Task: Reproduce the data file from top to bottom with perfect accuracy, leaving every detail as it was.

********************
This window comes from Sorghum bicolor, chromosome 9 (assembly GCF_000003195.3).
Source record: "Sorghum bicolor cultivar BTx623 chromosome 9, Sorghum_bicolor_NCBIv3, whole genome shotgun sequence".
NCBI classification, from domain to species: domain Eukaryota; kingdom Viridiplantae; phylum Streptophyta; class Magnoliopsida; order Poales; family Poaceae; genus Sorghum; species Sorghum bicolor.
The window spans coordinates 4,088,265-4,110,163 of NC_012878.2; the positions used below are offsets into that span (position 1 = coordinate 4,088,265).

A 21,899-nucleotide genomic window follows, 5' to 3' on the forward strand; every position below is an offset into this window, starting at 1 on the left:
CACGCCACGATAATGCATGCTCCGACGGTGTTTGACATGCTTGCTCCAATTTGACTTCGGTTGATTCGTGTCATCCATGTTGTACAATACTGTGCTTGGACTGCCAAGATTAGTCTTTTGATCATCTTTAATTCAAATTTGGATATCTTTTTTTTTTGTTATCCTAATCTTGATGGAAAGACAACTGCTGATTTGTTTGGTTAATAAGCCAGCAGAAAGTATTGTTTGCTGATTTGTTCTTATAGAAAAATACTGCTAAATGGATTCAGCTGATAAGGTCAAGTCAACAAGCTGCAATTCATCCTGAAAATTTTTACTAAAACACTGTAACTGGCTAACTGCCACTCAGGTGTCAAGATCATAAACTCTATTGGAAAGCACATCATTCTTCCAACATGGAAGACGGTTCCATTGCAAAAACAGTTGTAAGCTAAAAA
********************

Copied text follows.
This window comes from Sorghum bicolor, chromosome 9 (assembly GCF_000003195.3).
Source record: "Sorghum bicolor cultivar BTx623 chromosome 9, Sorghum_bicolor_NCBIv3, whole genome shotgun sequence".
NCBI classification, from domain to species: domain Eukaryota; kingdom Viridiplantae; phylum Streptophyta; class Magnoliopsida; order Poales; family Poaceae; genus Sorghum; species Sorghum bicolor.
The window spans coordinates 4,088,265-4,110,163 of NC_012878.2; the positions used below are offsets into that span (position 1 = coordinate 4,088,265).

A 21,899-nucleotide genomic window follows, 5' to 3' on the forward strand; every position below is an offset into this window, starting at 1 on the left:
CACGCCACGATAATGCATGCTCCGACGGTGTTTGACATGCTTGCTCCAATTTGACTTCGGTTGATTCGTGTCATCCATGTTGTACAATACTGTGCTTGGACTGCCAAGATTAGTCTTTTGATCATCTTTAATTCAAATTTGGATATCTTTTTTTTTTGTTATCCTAATCTTGATGGAAAGACAACTGCTGATTTGTTTGGTTAATAAGCCAGCAGAAAGTATTGTTTGCTGATTTGTTCTTATAGAAAAATACTGCTAAATGGATTCAGCTGATAAGGTCAAGTCAACAAGCTGCAATTCATCCTGAAAATTTTTACTAAAACACTGTAACTGGCTAACTGCCACTCAGGTGTCAAGATCATAAACTCTATTGGAAAGCACATCATTCTTCCAACATGGAAGACGGTTCCATTGCAAAAACAGTTGTAAGCTAAAAA